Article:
Back in August we brought home this beauty. This breed of dog is close to my heart–I grew up with a Bernese who lived to the wonderful old age of 13. He was truly the most loving, loyal companion. I have memories of my mother cuddling him on the couch. (He was determined to be a lap dog, despite his size.) Since coming into my own as an adult I’ve always had rescue dogs: Kirby, the lovable Golden Retriever /Saluki mix; Jasper, the Labrador Retriever who showed up at our backdoor one frigid night with a gentle spirit and an insatiable appetite; Lucy, the little Rat Terrier/Chihuahua mix who I discovered as a puppy curled up under one of our Asian pear trees; and Mindy, the little terrier mix who I purposely adopted through a rescue group when I was lonely and in need of my own canine companion after my divorce.
This past spring I met a local winemaking couple at a party who had with them a small Bernese. That evening all of the wonderful memories of my childhood Bernese came flooding back to me as I spent time with their gorgeous dog. I inquired about the breeder whose name I was given and who I decided to contact in hopes of securing a pup from a future littler (and by future I was thinking 2015). She informed me she had two litters due in June and encouraged me to apply for a pup. The next thing I knew the ball was rolling, my deposit was put down, and we were preparing for a new puppy. !!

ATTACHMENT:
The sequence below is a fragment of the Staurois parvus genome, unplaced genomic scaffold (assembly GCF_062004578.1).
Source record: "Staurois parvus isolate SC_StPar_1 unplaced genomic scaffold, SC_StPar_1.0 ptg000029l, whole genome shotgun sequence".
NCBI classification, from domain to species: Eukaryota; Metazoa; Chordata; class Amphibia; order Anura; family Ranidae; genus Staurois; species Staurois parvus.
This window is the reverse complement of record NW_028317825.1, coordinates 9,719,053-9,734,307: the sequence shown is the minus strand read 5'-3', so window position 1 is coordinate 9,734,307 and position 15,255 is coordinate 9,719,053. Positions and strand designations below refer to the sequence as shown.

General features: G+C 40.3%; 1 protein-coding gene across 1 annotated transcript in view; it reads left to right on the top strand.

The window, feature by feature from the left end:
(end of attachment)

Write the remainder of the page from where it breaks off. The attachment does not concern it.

We’ve had our Misha now for nearly four months and there have been moments when I’ve thought to myself, “What have I done?” But, those moments are rare and she’s growing up to be the sweetest girl. We are in a groove now. She’s house-broken. Her razor-sharp puppy teeth have all fallen out (oh, thank goodness!). She sleeps through the night. She owns the couch. (I didn’t mean for that to happen. Honest.) She is good pals with our little rescue. She is truly a part of the family.
For the dog breed geeks (like me), here’s a bit of info: This breed was named for the Canton of Bern in Switzerland and were historically bred as working dogs (specifically to pull heavy carts). These draft dogs are often mistakenly called “Burmese Mountain dogs,” a name that amuses me because a breed with this kind of thick, curly coat clearly does not have equatorial origins. They are a large breed, but not nearly as large as, say, a St. Bernard or Newfoundland (and not at all prone to drooling like these two breeds, thank goodness.) They’re intelligent, loyal, and great with children.